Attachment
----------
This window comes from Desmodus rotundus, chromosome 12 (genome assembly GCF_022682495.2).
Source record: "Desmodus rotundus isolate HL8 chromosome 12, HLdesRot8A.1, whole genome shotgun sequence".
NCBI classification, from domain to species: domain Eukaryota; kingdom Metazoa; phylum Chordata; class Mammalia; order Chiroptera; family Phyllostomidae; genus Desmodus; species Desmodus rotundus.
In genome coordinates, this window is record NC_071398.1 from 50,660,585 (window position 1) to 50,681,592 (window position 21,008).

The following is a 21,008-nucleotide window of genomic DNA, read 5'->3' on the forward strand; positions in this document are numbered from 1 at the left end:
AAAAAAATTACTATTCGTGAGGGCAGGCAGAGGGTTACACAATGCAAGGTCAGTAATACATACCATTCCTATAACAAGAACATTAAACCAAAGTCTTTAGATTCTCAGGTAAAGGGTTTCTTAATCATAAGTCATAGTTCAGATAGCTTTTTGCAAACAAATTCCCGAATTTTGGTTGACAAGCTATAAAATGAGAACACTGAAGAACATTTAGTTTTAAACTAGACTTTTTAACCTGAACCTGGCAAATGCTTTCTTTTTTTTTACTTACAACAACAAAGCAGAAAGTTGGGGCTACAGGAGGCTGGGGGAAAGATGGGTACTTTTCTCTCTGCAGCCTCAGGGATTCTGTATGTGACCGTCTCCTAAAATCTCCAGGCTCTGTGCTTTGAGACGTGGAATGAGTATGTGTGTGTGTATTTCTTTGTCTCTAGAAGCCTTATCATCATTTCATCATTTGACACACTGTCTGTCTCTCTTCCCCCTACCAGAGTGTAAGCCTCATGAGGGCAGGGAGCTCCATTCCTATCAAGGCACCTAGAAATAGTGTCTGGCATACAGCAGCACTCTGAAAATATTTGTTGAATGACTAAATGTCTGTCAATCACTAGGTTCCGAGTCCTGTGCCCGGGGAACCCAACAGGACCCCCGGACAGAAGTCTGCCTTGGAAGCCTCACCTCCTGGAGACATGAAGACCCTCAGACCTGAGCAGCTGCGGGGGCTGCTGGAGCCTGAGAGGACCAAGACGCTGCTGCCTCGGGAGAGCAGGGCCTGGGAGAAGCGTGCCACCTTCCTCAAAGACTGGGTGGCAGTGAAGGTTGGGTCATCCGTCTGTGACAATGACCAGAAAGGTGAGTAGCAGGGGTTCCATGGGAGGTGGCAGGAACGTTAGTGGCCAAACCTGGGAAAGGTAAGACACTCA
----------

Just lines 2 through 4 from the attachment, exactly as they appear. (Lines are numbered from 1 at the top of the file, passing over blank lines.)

Source record: "Desmodus rotundus isolate HL8 chromosome 12, HLdesRot8A.1, whole genome shotgun sequence".
NCBI classification, from domain to species: domain Eukaryota; kingdom Metazoa; phylum Chordata; class Mammalia; order Chiroptera; family Phyllostomidae; genus Desmodus; species Desmodus rotundus.
In genome coordinates, this window is record NC_071398.1 from 50,660,585 (window position 1) to 50,681,592 (window position 21,008).